I am interested in exploring the human experience of war, trauma, and memory through painting. In an ongoing effort, I am building many series of paintings, each with a distinct visual language. This work twists, combines and reimagines traditional genres of two-dimensional art making while being Informed by pop-culture, current affairs, and personal experience. Throughout each series, ambiguity serves to discourage any particular narrative, allowing for internal and external discourse, revealing projections of self. With this work, I strive to engage the current sociopolitical environment while challenging belief systems, biases, and cultural ideals.
James Razko was a soldier and clandestine operative who conducted numerous special operations missions while deployed to Iraq. His work is inspired by the current sociopolitical environment and the transformative events he experienced while overseas. Razko completed his Bachelor of Fine Arts degree at Stockton University in 2011 and completed his Masters of Fine Arts degree at the New York Academy of Art in 2015. During his time at the Academy, he received the Academy Scholarship, the New Jersey Heart of a Hero Scholarship, was awarded a summer residency in Moscow, Russia and was one of six nominated for the Chubb Fellowship. Razko is a 2018 grant recipient of the Elizabeth Greenshields Foundation. His work is published in the acclaimed book, The Figure. He currently lives and works in Brooklyn, New York.
Night Vision Scope Paintings
Landscape seen through night vision (NV) goggles is both eerie and sublime. An alien shift in reality. It’s a technology that allows you to look into usually impenetrable voids of darkness, translating events into high-resolution, electric-green monochrome.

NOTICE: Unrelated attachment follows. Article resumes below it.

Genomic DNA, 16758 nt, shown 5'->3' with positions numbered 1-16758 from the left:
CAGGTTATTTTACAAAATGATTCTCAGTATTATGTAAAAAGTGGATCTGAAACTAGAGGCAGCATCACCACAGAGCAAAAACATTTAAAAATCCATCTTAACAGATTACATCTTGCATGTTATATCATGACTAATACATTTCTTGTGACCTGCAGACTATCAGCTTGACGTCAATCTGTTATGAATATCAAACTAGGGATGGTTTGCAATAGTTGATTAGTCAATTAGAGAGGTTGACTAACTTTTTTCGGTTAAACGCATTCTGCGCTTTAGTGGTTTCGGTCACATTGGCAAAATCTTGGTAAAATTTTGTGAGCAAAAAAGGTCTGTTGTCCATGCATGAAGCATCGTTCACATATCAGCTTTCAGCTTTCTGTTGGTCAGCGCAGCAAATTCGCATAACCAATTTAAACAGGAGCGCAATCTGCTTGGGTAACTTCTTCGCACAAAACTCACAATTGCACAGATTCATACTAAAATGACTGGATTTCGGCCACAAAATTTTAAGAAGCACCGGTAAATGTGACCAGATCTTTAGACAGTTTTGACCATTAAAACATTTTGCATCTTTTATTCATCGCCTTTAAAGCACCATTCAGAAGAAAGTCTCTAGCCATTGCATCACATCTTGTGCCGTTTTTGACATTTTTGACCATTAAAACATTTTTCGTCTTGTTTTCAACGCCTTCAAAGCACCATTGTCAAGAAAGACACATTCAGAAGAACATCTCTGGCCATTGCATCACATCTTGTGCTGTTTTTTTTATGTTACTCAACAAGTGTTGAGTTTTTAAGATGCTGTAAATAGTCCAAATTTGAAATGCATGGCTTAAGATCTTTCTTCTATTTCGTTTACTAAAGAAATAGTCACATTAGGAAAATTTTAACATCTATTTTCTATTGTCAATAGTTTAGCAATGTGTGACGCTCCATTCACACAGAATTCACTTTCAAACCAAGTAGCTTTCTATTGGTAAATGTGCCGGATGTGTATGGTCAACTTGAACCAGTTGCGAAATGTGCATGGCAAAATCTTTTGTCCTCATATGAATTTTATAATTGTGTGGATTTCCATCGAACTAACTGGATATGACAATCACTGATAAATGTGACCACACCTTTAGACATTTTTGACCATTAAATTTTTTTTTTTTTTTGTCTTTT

These circular NV Scope paintings mimic an actual scope—encasing a moment of violent beauty in a resinous “lens.” The work intends to highlight our proclivity to indulge in, and bear witness to, acts of destruction from an unnatural distance. We are eager to see violence, as long as it is presented through a modifying agent like a screen.
Scenes of war through night vision are part of our cultural fabric: children playing video games launch missiles at virtual enemies; some adults sitting behind similar screens launch actual missiles at targets thousands of miles away; the movie industry constantly uses explosions and the mystique of night vision to draw a bigger audience. These paintings ask viewers to question what it means to find events of unimaginable destruction engaging, entertaining, and beautiful.
Beginning life in a U.S. Forest Service work camp on the north rim of the Grand Canyon and subsequently moving to the glaciated suburbs of Juneau and to the temperate rainforests of western Oregon, it could be said that early engagement with the landscape was less a pursuit than a state of normalcy. But it wasn’t until the college summers fighting wildfire in the mountains of Oregon and Colorado that this state of normalcy began to evolve into a pursuit of understanding the relationship between modern society and our collective ideas of nature. Questions began to crystallize during the time spent working in the photography department of The New Yorker magazine and after leaving the position in 2005, Hurricane Katrina brought an opportunity to work with Robert Polidori on his exhaustive work that documented the devastation of New Orleans. The experience raised even more questions about our sense of place, history, expectations, and ultimately society’s collective literacy in its interpretation of a landscape.
Now, after 14 years living and working in New York and yearly trips to document change in the Great Basin of the Western U.S., an opportunity presented itself to explore different societies and to examine these relationships abroad. In 2017, Kipp’s wife was selected to join the Foreign Service for the Department of State. Within a few months of acceptance, they were sent to Freetown, Sierra Leone for their first tour.